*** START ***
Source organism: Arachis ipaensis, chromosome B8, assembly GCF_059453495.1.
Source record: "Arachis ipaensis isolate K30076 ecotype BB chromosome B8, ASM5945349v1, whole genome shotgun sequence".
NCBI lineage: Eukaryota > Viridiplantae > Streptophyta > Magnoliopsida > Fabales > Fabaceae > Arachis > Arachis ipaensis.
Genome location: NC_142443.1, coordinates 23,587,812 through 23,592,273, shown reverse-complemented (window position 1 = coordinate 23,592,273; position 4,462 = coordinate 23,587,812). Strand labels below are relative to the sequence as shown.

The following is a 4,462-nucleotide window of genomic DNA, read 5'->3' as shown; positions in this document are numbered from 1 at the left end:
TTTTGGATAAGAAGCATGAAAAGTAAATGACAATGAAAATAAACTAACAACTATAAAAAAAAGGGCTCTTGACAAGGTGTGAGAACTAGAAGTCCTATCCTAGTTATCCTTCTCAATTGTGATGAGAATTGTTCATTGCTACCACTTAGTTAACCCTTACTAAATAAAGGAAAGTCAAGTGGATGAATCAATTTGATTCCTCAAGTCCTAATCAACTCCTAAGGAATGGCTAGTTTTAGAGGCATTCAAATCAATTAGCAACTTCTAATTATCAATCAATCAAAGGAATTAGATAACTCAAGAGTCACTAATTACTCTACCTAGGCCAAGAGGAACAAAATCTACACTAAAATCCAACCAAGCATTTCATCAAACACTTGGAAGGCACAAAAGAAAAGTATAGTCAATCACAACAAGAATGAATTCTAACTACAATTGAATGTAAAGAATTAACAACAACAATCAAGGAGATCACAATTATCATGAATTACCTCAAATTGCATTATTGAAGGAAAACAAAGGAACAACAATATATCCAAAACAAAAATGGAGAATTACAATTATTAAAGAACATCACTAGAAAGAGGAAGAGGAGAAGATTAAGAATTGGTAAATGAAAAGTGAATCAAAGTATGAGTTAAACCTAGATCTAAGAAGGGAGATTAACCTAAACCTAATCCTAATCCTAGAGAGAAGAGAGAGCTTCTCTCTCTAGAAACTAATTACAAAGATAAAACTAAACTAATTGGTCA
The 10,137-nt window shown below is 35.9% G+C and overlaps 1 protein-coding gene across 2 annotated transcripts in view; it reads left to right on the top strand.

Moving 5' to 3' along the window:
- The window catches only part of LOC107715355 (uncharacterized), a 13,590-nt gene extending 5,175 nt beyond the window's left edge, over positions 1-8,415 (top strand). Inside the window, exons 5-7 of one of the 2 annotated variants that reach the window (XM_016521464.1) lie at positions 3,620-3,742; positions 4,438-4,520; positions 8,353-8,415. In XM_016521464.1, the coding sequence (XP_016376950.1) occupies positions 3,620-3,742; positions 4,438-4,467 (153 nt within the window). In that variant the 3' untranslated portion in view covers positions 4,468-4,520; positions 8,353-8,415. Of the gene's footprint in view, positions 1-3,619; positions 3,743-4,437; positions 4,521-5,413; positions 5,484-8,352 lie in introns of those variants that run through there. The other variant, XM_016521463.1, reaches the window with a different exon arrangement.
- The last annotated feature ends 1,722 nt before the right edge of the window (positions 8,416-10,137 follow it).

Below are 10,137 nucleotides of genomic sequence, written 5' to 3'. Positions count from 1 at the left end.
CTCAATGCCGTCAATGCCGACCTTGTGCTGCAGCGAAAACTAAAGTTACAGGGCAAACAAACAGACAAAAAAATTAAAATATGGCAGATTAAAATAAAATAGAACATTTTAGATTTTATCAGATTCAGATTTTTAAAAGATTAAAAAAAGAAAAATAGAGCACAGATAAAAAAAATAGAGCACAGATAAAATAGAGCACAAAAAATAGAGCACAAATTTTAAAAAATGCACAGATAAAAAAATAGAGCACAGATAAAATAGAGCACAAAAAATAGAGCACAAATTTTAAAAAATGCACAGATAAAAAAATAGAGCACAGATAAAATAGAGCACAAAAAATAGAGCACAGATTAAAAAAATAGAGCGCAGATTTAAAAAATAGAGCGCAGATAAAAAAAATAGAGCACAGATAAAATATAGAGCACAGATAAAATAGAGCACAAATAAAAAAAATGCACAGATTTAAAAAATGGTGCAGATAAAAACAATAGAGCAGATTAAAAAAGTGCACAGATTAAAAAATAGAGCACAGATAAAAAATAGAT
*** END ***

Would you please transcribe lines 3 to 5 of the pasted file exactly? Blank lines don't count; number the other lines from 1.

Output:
NCBI lineage: Eukaryota > Viridiplantae > Streptophyta > Magnoliopsida > Fabales > Fabaceae > Arachis > Arachis ipaensis.
Genome location: NC_142443.1, coordinates 23,587,812 through 23,592,273, shown reverse-complemented (window position 1 = coordinate 23,592,273; position 4,462 = coordinate 23,587,812). Strand labels below are relative to the sequence as shown.

The following is a 4,462-nucleotide window of genomic DNA, read 5'->3' as shown; positions in this document are numbered from 1 at the left end: